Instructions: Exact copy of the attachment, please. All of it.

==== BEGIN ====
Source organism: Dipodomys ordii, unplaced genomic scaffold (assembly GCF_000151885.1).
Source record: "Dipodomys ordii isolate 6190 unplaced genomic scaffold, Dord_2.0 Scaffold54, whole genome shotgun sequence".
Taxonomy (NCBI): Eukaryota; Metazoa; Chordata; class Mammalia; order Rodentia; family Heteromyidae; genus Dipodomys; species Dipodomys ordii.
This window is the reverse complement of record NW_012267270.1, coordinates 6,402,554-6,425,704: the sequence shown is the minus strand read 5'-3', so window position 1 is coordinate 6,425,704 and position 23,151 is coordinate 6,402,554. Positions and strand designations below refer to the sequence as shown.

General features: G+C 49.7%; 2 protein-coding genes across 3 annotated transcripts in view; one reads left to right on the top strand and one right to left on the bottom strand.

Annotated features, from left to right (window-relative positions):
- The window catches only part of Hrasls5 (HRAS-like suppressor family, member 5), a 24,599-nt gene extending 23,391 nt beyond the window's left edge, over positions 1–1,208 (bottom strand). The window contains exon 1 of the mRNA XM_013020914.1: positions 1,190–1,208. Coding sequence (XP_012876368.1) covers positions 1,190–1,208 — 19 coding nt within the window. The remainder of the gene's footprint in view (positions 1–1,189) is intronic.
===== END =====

Source organism: Dipodomys ordii, unplaced genomic scaffold (assembly GCF_000151885.1).
Source record: "Dipodomys ordii isolate 6190 unplaced genomic scaffold, Dord_2.0 Scaffold54, whole genome shotgun sequence".
Taxonomy (NCBI): Eukaryota; Metazoa; Chordata; class Mammalia; order Rodentia; family Heteromyidae; genus Dipodomys; species Dipodomys ordii.
This window is the reverse complement of record NW_012267270.1, coordinates 6,402,554-6,425,704: the sequence shown is the minus strand read 5'-3', so window position 1 is coordinate 6,425,704 and position 23,151 is coordinate 6,402,554. Positions and strand designations below refer to the sequence as shown.

General features: G+C 49.7%; 2 protein-coding genes across 3 annotated transcripts in view; one reads left to right on the top strand and one right to left on the bottom strand.

Annotated features, from left to right (window-relative positions):
- The window catches only part of Hrasls5 (HRAS-like suppressor family, member 5), a 24,599-nt gene extending 23,391 nt beyond the window's left edge, over positions 1–1,208 (bottom strand). The window contains exon 1 of the mRNA XM_013020914.1: positions 1,190–1,208. Coding sequence (XP_012876368.1) covers positions 1,190–1,208 — 19 coding nt within the window. The remainder of the gene's footprint in view (positions 1–1,189) is intronic.